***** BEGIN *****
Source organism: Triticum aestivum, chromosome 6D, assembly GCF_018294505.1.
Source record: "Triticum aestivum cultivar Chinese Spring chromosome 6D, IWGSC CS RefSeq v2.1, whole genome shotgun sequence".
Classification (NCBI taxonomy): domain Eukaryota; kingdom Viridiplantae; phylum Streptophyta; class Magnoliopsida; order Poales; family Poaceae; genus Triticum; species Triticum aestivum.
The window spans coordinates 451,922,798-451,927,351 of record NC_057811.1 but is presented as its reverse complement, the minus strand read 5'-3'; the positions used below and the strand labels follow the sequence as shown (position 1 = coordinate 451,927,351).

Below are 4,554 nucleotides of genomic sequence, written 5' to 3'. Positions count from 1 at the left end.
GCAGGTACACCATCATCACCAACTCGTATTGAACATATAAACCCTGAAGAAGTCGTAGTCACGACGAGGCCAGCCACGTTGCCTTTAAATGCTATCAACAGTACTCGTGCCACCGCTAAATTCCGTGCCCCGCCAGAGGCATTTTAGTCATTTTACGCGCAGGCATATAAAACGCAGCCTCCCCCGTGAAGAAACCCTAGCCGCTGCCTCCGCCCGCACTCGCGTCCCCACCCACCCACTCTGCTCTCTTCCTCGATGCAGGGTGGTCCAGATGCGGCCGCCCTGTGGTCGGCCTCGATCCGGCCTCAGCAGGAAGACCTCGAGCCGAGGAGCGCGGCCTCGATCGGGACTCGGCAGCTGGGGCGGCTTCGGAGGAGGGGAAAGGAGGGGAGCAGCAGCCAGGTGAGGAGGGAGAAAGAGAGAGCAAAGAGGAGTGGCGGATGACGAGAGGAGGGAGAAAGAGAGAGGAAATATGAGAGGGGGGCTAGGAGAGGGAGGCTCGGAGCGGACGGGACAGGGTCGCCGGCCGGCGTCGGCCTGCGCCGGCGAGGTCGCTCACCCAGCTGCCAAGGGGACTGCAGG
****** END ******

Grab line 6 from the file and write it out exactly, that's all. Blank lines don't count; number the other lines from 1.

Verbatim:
GCAGGTACACCATCATCACCAACTCGTATTGAACATATAAACCCTGAAGAAGTCGTAGTCACGACGAGGCCAGCCACGTTGCCTTTAAATGCTATCAACAGTACTCGTGCCACCGCTAAATTCCGTGCCCCGCCAGAGGCATTTTAGTCATTTTACGCGCAGGCATATAAAACGCAGCCTCCCCCGTGAAGAAACCCTAGCCGCTGCCTCCGCCCGCACTCGCGTCCCCACCCACCCACTCTGCTCTCTTCCTCGATGCAGGGTGGTCCAGATGCGGCCGCCCTGTGGTCGGCCTCGATCCGGCCTCAGCAGGAAGACCTCGAGCCGAGGAGCGCGGCCTCGATCGGGACTCGGCAGCTGGGGCGGCTTCGGAGGAGGGGAAAGGAGGGGAGCAGCAGCCAGGTGAGGAGGGAGAAAGAGAGAGCAAAGAGGAGTGGCGGATGACGAGAGGAGGGAGAAAGAGAGAGGAAATATGAGAGGGGGGCTAGGAGAGGGAGGCTCGGAGCGGACGGGACAGGGTCGCCGGCCGGCGTCGGCCTGCGCCGGCGAGGTCGCTCACCCAGCTGCCAAGGGGACTGCAGG